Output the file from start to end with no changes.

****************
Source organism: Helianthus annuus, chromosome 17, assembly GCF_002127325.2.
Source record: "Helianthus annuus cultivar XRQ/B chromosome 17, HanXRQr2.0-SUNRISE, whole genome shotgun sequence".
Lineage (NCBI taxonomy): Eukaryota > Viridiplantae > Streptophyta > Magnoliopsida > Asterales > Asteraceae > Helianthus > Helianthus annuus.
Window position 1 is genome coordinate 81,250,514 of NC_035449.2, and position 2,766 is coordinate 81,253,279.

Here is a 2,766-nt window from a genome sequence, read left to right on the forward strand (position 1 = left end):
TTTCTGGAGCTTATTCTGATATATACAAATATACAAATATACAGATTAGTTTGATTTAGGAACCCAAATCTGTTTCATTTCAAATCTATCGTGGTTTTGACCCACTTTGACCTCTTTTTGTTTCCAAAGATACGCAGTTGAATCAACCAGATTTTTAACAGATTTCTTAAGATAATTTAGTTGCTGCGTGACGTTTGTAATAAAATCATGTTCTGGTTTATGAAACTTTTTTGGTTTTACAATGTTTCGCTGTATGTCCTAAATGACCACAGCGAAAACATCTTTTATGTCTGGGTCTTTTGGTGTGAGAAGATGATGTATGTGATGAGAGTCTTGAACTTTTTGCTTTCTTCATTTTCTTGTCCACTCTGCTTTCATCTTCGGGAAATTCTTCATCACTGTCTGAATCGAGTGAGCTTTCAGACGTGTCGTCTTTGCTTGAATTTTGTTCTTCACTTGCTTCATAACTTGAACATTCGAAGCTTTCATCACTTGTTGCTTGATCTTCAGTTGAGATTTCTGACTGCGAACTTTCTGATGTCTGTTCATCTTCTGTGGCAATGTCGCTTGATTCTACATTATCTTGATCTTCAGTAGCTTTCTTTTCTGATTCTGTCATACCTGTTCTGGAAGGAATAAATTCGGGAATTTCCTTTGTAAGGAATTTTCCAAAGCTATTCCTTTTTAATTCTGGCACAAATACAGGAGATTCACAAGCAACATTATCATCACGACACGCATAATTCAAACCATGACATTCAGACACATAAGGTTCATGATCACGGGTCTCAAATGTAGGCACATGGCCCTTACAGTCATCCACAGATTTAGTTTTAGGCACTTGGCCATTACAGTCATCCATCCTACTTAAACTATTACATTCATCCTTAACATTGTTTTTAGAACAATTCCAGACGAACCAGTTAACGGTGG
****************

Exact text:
Source organism: Helianthus annuus, chromosome 17, assembly GCF_002127325.2.
Source record: "Helianthus annuus cultivar XRQ/B chromosome 17, HanXRQr2.0-SUNRISE, whole genome shotgun sequence".
Lineage (NCBI taxonomy): Eukaryota > Viridiplantae > Streptophyta > Magnoliopsida > Asterales > Asteraceae > Helianthus > Helianthus annuus.
Window position 1 is genome coordinate 81,250,514 of NC_035449.2, and position 2,766 is coordinate 81,253,279.

Here is a 2,766-nt window from a genome sequence, read left to right on the forward strand (position 1 = left end):
TTTCTGGAGCTTATTCTGATATATACAAATATACAAATATACAGATTAGTTTGATTTAGGAACCCAAATCTGTTTCATTTCAAATCTATCGTGGTTTTGACCCACTTTGACCTCTTTTTGTTTCCAAAGATACGCAGTTGAATCAACCAGATTTTTAACAGATTTCTTAAGATAATTTAGTTGCTGCGTGACGTTTGTAATAAAATCATGTTCTGGTTTATGAAACTTTTTTGGTTTTACAATGTTTCGCTGTATGTCCTAAATGACCACAGCGAAAACATCTTTTATGTCTGGGTCTTTTGGTGTGAGAAGATGATGTATGTGATGAGAGTCTTGAACTTTTTGCTTTCTTCATTTTCTTGTCCACTCTGCTTTCATCTTCGGGAAATTCTTCATCACTGTCTGAATCGAGTGAGCTTTCAGACGTGTCGTCTTTGCTTGAATTTTGTTCTTCACTTGCTTCATAACTTGAACATTCGAAGCTTTCATCACTTGTTGCTTGATCTTCAGTTGAGATTTCTGACTGCGAACTTTCTGATGTCTGTTCATCTTCTGTGGCAATGTCGCTTGATTCTACATTATCTTGATCTTCAGTAGCTTTCTTTTCTGATTCTGTCATACCTGTTCTGGAAGGAATAAATTCGGGAATTTCCTTTGTAAGGAATTTTCCAAAGCTATTCCTTTTTAATTCTGGCACAAATACAGGAGATTCACAAGCAACATTATCATCACGACACGCATAATTCAAACCATGACATTCAGACACATAAGGTTCATGATCACGGGTCTCAAATGTAGGCACATGGCCCTTACAGTCATCCACAGATTTAGTTTTAGGCACTTGGCCATTACAGTCATCCATCCTACTTAAACTATTACATTCATCCTTAACATTGTTTTTAGAACAATTCCAGACGAACCAGTTAACGGTGG